New measurement study will focus on the social-emotional learning of young children
In July, with funding from the U.S. Department of Education’s Institute of Education Sciences (IES), a team of researchers from the UNC Frank Porter Graham Child Development Institute (FPG) launched a measurement study focused on the social-emotional learning of young children. The project is designed to establish the psychometric qualities of the Teacher Impression Scale (TIS), a practitioner-administered assessment of preschool children's peer-related social competence. Led by FPG Senior Research Scientist Samuel L. Odom, PhD, the project team includes advanced research scientists Ann Sam, PhD, and Ximena Franco-Jenkins, PhD, and faculty fellows Stephanie S. Reszka, PhD, and Brianne Tomaszewski, PhD.
The TIS is a 16-item observer rating scale whose ratings are based on three, 5-minute observations of preschool children engaging in social interaction with their peers. Teachers or other practitioners will observe a child for a five-minute sample during a free-play time in their classroom and complete the scale immediately after the observation. The assessment is designed to collect, in a teacher friendly way, information about preschool children's peer-related social competence.
Peer-related social competence is fundamental for children’s later development. Particularly for children who have had limited interaction with peers and adults due to COVID, this observer rating scale will give teachers a way of systematically assessing the capabilities and competence of children as they engage their peers in social interactions and play. Teachers will be able to use this in classrooms to document the strengths that many children possess in peer social competence, identify children in their classes who may need more support for being socially engaged with their peers, and monitor progress when additional support is provided to those children.
While Odom and colleagues developed a similar teacher impression scale 30 years ago, which had been used in Europe by child development scientists, the FPG team is restandardizing it for use in the United States. Researchers are using a racial equity lens to ensure that the tool is a culturally appropriate assessment that reflects the social competence of children from different races, ethnicities, and cultural groups. To this end, the first part of the research project includes focus groups that will provide feedback on the cultural appropriateness of the items being assessed, among other topics. The first phase also focuses on validating the content of the measure and developing the software for data collection.
“We focus on making sure that our tools are practical and useful for teachers, which is why it is important that we have these focus groups so that the end product is a measure that can be successfully used by teachers,” says Sam.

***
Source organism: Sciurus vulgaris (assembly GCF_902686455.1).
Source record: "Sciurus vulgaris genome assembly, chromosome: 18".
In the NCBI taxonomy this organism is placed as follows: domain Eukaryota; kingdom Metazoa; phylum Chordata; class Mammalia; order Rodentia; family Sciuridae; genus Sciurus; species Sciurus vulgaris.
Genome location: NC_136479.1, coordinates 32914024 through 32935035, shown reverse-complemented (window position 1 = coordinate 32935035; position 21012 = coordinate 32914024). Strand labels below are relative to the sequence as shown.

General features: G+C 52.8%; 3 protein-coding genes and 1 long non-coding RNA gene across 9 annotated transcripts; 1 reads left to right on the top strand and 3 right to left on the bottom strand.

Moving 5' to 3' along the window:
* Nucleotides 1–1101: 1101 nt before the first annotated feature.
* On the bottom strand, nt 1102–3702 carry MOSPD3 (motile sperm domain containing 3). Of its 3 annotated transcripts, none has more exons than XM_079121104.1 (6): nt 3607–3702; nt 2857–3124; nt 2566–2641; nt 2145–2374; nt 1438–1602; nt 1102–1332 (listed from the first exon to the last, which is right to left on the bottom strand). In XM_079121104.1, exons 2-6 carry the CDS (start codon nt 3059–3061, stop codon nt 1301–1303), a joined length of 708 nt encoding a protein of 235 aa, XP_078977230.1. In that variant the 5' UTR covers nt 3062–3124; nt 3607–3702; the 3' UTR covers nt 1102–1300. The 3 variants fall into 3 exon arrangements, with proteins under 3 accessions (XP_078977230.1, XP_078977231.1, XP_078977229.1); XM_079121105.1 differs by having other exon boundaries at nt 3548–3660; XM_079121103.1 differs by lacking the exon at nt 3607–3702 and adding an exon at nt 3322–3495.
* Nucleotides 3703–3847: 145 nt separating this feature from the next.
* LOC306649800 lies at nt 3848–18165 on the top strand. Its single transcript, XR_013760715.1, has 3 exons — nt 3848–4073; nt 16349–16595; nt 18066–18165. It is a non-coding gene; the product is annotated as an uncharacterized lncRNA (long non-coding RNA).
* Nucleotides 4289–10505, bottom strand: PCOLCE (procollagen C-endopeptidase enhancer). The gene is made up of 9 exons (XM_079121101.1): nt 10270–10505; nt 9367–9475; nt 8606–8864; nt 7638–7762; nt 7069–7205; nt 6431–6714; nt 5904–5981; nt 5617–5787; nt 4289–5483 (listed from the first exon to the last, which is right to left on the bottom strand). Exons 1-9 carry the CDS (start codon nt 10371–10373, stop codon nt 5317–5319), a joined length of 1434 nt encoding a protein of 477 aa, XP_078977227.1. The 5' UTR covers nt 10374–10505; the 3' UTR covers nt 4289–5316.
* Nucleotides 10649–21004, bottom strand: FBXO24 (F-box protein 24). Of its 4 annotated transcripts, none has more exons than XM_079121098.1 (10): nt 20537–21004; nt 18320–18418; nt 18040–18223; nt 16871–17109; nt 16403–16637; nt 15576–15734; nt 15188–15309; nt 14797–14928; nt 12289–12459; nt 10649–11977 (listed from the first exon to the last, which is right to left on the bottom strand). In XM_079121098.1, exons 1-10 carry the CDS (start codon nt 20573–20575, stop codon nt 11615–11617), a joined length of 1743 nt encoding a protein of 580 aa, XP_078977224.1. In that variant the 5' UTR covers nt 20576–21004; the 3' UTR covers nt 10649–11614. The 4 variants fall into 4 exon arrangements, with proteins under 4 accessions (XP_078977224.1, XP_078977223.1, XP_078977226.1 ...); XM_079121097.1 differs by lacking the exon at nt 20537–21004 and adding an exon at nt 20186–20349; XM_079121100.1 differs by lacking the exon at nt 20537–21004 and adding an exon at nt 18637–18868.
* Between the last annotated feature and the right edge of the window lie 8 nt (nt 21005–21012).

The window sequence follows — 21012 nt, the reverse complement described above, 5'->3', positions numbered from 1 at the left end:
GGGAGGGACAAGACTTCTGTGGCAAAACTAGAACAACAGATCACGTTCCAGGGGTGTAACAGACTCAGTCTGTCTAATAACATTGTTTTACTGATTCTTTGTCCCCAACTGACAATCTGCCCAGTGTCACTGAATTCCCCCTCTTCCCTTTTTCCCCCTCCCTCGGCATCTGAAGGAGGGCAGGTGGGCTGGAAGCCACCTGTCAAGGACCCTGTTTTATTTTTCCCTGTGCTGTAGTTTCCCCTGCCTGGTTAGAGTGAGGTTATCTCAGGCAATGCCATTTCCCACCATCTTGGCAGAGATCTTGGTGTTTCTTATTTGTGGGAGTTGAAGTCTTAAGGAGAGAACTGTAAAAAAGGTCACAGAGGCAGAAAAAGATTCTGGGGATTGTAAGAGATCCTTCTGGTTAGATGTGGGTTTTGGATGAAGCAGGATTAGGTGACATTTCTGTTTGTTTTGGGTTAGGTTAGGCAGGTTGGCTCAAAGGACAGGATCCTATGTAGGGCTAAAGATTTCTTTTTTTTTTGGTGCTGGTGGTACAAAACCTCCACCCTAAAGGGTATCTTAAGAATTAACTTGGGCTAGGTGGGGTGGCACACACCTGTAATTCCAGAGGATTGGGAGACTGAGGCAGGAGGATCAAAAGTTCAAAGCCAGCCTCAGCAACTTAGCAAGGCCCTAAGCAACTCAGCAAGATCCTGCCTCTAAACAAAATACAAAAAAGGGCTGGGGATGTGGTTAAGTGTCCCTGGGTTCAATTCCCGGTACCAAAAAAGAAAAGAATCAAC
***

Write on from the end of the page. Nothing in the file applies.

The FPG team is examining students’ language differences and how that plays out in terms of peer social competence, so some focus groups will be tailored for Spanish speaking family members. In addition, the researchers will be proactive about adapting the measure for Spanish speaking teachers who will use the tool in their observations.
Throughout the study, 210 teachers in early learning classrooms and 740 preschool children will participate. The teachers and children—who will range in age from three to five—will be racially, ethnically, linguistically, and culturally diverse and not have or be at risk for an identified developmental disability.
During phase one, the team will do a set of pilot observations to obtain feedback to further modify and shape the instrument. The second phase of the project will include large-scale data collection from many early childhood programs in North Carolina and California. In California, the partner programs are Head Start centers and California state pre-K programs in the vicinity of San Diego and Imperial Valley while North Carolina is partnering with Head Start centers and NC pre-k programs, including some associated with school districts. This second phase also includes modifying the TIS and evaluating its usability.
In Phase 3, the researchers will include more focused studies on how the TIS could be used as an aid to identify or verify a teacher’s impression about which children need more support in learning early social emotional skills. The tool can also be used as a progress monitoring tool for when support strategies are put in place for some children. At the end of the project, a fully developed, psychometrically verified, and practical assessment of preschool children's peer social competence, suitable for scaling up for program use, will be available—free of charge—to early childhood programs and practitioners.
“This tool will be able to verify the strong skill set some children have and also identify the children who need more support with social emotional learning,” says Odom. “We hope that the TIS will be developed into an instrument that's easy for teachers to use in their classroom and produces useful information that teachers can use in planning their programs.”